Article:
Why an Assessment?

All too often it is assumed – incorrectly – that people with disabling conditions are limited in what they can achieve, even with a modern computer. If our knowledge and creativity is limited to the standard computer peripherals and user interface, using the standard keyboard, mouse and screen in the standard way, then 10% of disabled people will face limitations and their possibilities will be restricted. Research and experience shows that the remaining 90% of disabled people should not find major difficulties in using standard computer equipment. Their needs are more related to lower education levels, resulting from physical inaccessibility of educational institutions and facilities.

Within the realm of assistive technology a large and powerful range of alternative and adaptive approaches is available. When properly selected and used, an appropriate technique can empower the “disabled” person by providing an efficient and comfortable link between the potential of the individual and the desired end result.

How can this best technique be chosen? By a process of assessment which brings together the disabled person, the hardware and software alternatives themselves, and the experience of an expert.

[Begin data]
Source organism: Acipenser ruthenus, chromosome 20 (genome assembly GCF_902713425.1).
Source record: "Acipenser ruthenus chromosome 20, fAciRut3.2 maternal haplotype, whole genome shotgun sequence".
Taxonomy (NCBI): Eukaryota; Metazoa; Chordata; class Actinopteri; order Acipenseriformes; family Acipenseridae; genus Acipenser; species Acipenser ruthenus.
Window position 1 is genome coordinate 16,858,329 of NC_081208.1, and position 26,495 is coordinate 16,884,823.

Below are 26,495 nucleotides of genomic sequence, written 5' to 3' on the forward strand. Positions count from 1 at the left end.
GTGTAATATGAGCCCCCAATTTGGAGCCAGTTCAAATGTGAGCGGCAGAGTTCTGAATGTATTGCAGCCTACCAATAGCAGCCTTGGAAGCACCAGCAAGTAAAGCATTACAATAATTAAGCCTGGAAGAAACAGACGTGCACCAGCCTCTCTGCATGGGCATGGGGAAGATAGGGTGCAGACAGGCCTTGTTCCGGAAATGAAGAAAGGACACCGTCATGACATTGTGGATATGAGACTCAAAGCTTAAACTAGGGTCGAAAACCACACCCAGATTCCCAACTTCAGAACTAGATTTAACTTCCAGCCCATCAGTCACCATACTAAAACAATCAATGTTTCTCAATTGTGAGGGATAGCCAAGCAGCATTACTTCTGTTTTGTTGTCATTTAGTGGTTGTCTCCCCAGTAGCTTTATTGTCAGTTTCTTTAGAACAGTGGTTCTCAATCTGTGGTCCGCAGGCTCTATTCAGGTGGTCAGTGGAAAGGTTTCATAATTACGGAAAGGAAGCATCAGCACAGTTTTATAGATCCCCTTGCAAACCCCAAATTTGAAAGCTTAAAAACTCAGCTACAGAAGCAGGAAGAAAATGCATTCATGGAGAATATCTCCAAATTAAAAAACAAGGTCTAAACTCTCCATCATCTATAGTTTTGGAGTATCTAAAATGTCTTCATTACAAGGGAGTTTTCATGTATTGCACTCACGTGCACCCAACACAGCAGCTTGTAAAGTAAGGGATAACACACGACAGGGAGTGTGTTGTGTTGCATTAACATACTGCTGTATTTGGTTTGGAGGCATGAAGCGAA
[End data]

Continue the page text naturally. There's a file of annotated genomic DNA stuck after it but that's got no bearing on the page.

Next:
An assessment by FITA

FITA’s advisers have between them more than 25 years experience in the field of computing and disability to bring to bear.  They will take the full amount of time required to deal properly with individual details and to arrive at an accurate and soundly based, practical conclusion.  FITA’s view is independent. We will advise without bias on products and suppliers.

The assessment process will usually include the following elements:

  1. conversation, in confidence; to focus attention on the individual and to ensure that all relevant history, circumstances are considered
  2. arriving at a clear understanding of what is required and what is wanted
  3. consideration of the environment in which the solution will be used
  4. including existing hardware and software requirements, location and space
  5. wherever possible demonstrations and hands-on trial of the relevant or similar hardware and software
  6. discussion of major conclusions
  7. longterm review and progress monitoring in order to assess the need for further accommodation and to ensure that full benefits are obtained from any technology being used

Without these elements – without time to address individual detail, without independent experience – any process of assessment is limited and may risk a result that confirms limitation instead of achieving empowerment.

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